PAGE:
1. Large cups: At my home airport, early in the morning and desperate for a cup of coffee, I ordered and paid for the largest cup possible. Only then, after collecting my money, did the employee notice they ran out of large cups. And believe it or not, she was prepared to offer me a small coffee for the large price! Despite my fatigue, you can bet I wasn’t willing to accept that. The interesting thing was what to do about it: Should I ask for the difference back in change (thereby getting less coffee and a whole lot of heavy change), or should I ask for a bottomless small cup? I did the latter and therefore got about two or three larges for the price of one.
  2. Shared space: My good luck continued through boarding, when I discovered that the flight wasn’t busy at all, meaning an empty middle seat. The fickle hand of fate struck back after buckling into the aisle seat, though, as I discovered that the passenger in the window seat was intent on claiming the middle seat and all its under-seat storage as her own. But then my luck swung back, as she got an important phone call that allowed me to covertly reclaim my own 50%.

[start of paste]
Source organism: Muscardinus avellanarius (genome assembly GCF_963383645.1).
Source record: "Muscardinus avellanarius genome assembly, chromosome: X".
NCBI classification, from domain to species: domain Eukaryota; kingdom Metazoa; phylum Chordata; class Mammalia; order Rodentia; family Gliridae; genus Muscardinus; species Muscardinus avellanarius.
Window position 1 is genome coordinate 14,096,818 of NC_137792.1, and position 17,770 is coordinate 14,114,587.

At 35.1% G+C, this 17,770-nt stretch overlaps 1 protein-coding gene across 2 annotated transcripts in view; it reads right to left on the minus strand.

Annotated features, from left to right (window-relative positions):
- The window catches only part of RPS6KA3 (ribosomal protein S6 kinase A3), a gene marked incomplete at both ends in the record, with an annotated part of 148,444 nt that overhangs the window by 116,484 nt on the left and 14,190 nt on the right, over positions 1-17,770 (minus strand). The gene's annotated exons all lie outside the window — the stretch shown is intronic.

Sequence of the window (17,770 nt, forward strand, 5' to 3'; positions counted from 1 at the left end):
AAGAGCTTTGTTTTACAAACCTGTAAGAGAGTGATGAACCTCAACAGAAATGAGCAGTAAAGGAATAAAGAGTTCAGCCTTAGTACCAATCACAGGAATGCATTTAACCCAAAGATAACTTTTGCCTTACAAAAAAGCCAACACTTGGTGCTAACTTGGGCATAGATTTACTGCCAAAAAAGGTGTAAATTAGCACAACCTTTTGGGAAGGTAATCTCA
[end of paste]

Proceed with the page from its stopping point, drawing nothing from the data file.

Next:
3. Seatbelt sign: Let me see if I can put this delicately: As a result of the 2-3 coffees in negotiation #1, I found myself with a visceral need shortly after takeoff. Unfortunately, I also found myself with one of those pilots who forgets to turn the seatbelt sign off. After about 25 minutes of blue skies and the notable lack of turbulence, I politely asked the flight attendant if I could use the bathroom anyway. “At your own risk,” she said. And believe me, I was ready to risk it.